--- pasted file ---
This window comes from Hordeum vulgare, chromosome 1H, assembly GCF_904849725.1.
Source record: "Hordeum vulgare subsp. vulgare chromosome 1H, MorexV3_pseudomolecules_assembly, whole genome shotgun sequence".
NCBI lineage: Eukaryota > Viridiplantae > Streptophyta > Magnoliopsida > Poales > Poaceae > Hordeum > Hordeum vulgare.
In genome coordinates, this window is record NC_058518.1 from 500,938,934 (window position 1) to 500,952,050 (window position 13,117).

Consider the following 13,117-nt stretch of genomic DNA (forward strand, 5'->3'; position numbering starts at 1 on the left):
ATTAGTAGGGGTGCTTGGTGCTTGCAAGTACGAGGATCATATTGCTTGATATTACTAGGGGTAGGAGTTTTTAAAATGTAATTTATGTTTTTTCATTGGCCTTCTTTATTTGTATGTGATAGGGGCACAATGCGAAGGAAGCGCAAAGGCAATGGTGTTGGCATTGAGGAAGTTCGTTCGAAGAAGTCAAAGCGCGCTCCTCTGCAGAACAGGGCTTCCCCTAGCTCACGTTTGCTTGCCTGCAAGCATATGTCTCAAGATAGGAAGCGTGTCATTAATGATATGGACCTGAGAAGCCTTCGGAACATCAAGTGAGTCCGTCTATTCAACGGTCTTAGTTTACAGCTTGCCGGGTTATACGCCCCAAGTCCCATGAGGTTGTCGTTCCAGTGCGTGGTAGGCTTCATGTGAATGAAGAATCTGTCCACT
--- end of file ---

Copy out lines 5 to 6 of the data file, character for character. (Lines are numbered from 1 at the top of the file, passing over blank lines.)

Consider the following 13,117-nt stretch of genomic DNA (forward strand, 5'->3'; position numbering starts at 1 on the left):
ATTAGTAGGGGTGCTTGGTGCTTGCAAGTACGAGGATCATATTGCTTGATATTACTAGGGGTAGGAGTTTTTAAAATGTAATTTATGTTTTTTCATTGGCCTTCTTTATTTGTATGTGATAGGGGCACAATGCGAAGGAAGCGCAAAGGCAATGGTGTTGGCATTGAGGAAGTTCGTTCGAAGAAGTCAAAGCGCGCTCCTCTGCAGAACAGGGCTTCCCCTAGCTCACGTTTGCTTGCCTGCAAGCATATGTCTCAAGATAGGAAGCGTGTCATTAATGATATGGACCTGAGAAGCCTTCGGAACATCAAGTGAGTCCGTCTATTCAACGGTCTTAGTTTACAGCTTGCCGGGTTATACGCCCCAAGTCCCATGAGGTTGTCGTTCCAGTGCGTGGTAGGCTTCATGTGAATGAAGAATCTGTCCACT